Cavite lawmaker: Lopezes got ‘preferential treatment’ over other Martial Law victims

Mara Cepeda

This is AI generated summarization, which may have errors. For context, always refer to the full article.

Cavite lawmaker: Lopezes got ‘preferential treatment’ over other Martial Law victims
Cavite 4th District Representative Elpidio Barzaga Jr says Martial Law victims are still waiting for their compensation decades after Marcos was ousted

Why did a House joint committee hearing dedicate more than 3 hours looking into how the Lopez family reacquired ABS-CBN after Martial Law?

No, it’s not because the reacquisition itself violated the 1987 Constitution.

Apparently – at least according to Cavite 4th District Representative Elpidio Barzaga Jr – it’s because the Lopez clan supposedly “got preferential treatment” over other Martial Law victims. 

So many of them are still waiting for compensation, Barzaga said, and yet the Lopezes were able to reacquire ABS-CBN after the ouster of the late dictator Ferdinand Marcos in 1986. 

“[There is] the violation of the equal protection clause insofar as our discussion is concerned because there are so many victims of Martial Law! Unfortunately, they were not equally treated,” Barzaga said.  

“Preference was given immediately to ABS-CBN Corporation because immediately after the EDSA Revolution, they were able to get their properties and, at the same time, the government was able to pay them P97 million,” he added. 

Before it ceased operating in April 2018, the Human Rights Victims’ Claims Board was able to compensate only 11,103 claimants out of the 75,000 Martial Law victims it found to be legitimate. With thousands of victims still uncompensated, President Rodrigo Duterte signed a resolution extending the validity of funds to compensate Marcos-era Martial Law victims until December 31, 2019.

When Barzaga was interpellating ABS-CBN legal counsel Arecio Rendor regarding details of the reacquisition, he didn’t even raise the alleged violation of the equal protection clause. 

It seems Barzaga thought about this on the spot after Cagayan de Oro City 2nd District Representative Rufus Rodriguez asked later on in the hearing why the committees were even discussing the issue in the first place.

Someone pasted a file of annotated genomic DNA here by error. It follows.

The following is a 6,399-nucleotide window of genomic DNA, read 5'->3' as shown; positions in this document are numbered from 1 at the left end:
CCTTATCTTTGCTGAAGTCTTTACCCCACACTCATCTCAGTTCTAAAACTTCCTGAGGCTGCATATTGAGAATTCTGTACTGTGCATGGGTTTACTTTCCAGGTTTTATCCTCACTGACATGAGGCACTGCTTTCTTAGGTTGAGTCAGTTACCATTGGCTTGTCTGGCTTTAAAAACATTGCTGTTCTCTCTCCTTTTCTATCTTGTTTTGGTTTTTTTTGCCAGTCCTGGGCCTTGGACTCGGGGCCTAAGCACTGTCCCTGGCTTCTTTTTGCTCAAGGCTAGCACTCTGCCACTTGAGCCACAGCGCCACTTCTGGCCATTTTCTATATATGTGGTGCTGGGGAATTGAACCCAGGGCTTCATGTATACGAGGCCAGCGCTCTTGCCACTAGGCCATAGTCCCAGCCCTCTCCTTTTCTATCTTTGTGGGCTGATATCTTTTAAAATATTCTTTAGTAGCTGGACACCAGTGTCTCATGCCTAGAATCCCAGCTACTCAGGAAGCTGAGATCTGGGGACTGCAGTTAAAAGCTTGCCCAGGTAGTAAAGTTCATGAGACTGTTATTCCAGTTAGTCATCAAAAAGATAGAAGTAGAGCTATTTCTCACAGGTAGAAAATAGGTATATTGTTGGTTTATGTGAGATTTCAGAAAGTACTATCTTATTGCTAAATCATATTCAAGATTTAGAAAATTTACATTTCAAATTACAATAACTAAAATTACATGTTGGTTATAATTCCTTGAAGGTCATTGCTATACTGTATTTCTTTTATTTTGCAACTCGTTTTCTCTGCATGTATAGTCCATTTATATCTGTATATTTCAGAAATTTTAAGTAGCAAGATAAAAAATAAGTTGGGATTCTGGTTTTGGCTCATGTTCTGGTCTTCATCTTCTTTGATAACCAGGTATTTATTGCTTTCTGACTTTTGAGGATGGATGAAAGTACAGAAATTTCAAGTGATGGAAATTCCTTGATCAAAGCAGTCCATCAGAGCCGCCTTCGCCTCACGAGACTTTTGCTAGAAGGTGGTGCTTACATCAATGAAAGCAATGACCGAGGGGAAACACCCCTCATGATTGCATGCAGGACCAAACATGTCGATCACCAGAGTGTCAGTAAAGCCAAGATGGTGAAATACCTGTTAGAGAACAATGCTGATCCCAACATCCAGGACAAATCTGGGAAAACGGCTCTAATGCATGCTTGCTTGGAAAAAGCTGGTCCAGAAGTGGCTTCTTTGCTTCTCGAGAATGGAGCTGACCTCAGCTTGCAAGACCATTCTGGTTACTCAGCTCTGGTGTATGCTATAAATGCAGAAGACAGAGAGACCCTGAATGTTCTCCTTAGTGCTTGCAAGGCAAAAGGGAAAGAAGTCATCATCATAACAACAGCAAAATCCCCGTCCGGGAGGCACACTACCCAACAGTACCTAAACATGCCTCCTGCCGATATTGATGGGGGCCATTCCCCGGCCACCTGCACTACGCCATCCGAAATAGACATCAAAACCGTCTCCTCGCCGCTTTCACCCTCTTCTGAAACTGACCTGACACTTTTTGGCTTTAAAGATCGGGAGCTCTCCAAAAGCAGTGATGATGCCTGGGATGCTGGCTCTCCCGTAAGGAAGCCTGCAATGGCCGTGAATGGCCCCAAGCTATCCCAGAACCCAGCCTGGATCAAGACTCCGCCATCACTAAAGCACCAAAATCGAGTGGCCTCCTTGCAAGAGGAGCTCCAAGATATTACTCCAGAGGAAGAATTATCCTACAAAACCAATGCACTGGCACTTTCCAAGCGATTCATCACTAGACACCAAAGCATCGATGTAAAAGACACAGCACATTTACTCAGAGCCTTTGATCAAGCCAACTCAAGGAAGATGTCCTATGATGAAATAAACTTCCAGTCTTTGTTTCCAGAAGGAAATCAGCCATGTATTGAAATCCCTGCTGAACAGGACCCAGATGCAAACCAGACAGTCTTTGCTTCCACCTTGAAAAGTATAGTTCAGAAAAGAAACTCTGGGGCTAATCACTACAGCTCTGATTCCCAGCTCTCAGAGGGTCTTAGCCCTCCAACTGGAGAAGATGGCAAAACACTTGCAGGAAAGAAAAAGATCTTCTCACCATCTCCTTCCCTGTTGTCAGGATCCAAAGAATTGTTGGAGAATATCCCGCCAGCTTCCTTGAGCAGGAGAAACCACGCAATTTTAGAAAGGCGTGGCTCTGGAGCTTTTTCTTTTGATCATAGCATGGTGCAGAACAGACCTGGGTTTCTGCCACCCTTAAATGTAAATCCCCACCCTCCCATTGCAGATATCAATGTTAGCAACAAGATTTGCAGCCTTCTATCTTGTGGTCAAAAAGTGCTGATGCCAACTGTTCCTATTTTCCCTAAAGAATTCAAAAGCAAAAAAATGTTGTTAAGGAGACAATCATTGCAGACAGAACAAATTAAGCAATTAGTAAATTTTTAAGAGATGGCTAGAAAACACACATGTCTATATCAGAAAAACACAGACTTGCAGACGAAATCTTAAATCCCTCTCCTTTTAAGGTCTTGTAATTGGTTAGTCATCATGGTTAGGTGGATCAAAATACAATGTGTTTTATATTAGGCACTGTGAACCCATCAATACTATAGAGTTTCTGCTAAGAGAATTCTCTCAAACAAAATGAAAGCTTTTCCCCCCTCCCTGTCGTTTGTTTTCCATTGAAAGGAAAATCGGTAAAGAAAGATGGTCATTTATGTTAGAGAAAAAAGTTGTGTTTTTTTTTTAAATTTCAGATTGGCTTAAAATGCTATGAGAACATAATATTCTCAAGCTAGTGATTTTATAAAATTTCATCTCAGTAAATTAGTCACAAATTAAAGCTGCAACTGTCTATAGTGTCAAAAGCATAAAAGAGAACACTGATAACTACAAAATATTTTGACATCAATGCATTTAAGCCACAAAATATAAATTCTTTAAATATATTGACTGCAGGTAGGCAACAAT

Did anyone allege there’s a constitutional violation?

Nope, admitted Anakalusugan Representative Mike Defensor, one of ABS-CBN’s accusers.

Rather, this was supposed to be the first topic to be discussed in the joint hearings before ABS-CBN chairman emeritus Eugenio “Gabby” Lopez III was to be interpellated about his dual citizenship.

On September 22, 1972, soldiers seized and padlocked ABS-CBN upon the orders of Marcos, who would later appear on national television and declare Martial Law. His first letter of instruction ordered the closure of all radio and television stations nationwide. 

ABS-CBN would reopen only in 1986 after the EDSA People Power Revolution toppled Marcos and forced his family to flee in exile to Hawaii. 

During the hearing, ABS-CBN’s lawyer Rendor maintained the Lopezes never lost ownership of the network when the Marcos government sequestered it in 1972.

“Hindi nawalay ang pagmamay-ari ng Lopez family sa ABS-CBN at mga broadcast facilities and equipment even from the time that Martial Law was declared until today. Kahit ang shares of stocks noong nagsimula ang ABS-CBN when it was incorporated ay hindi nawalay sa mga stockholders nito,” said Rendor. 

(The Lopez family never lost ownership of ABS-CBN, its broadcast facilities, and equipment even from the time of Martial Law was declared until today. Even the shares of stocks when ABS-CBN was incorporated were not separated from their stockholders.)

It seems some of our honorable congressmen just wasted our time. –

Add a comment

Sort by

There are no comments yet. Add your comment to start the conversation.

Summarize this article with AI

How does this make you feel?

Download the Rappler App!
Clothing, Apparel, Person


Mara Cepeda

Mara Cepeda specializes in stories about politics and local governance. She covers the Office of the Vice President, the Senate, and the Philippine opposition. She is a 2021 fellow of the Asia Journalism Fellowship and the Reham al-Farra Memorial Journalism Fellowship of the UN. Got tips? Email her at or tweet @maracepeda.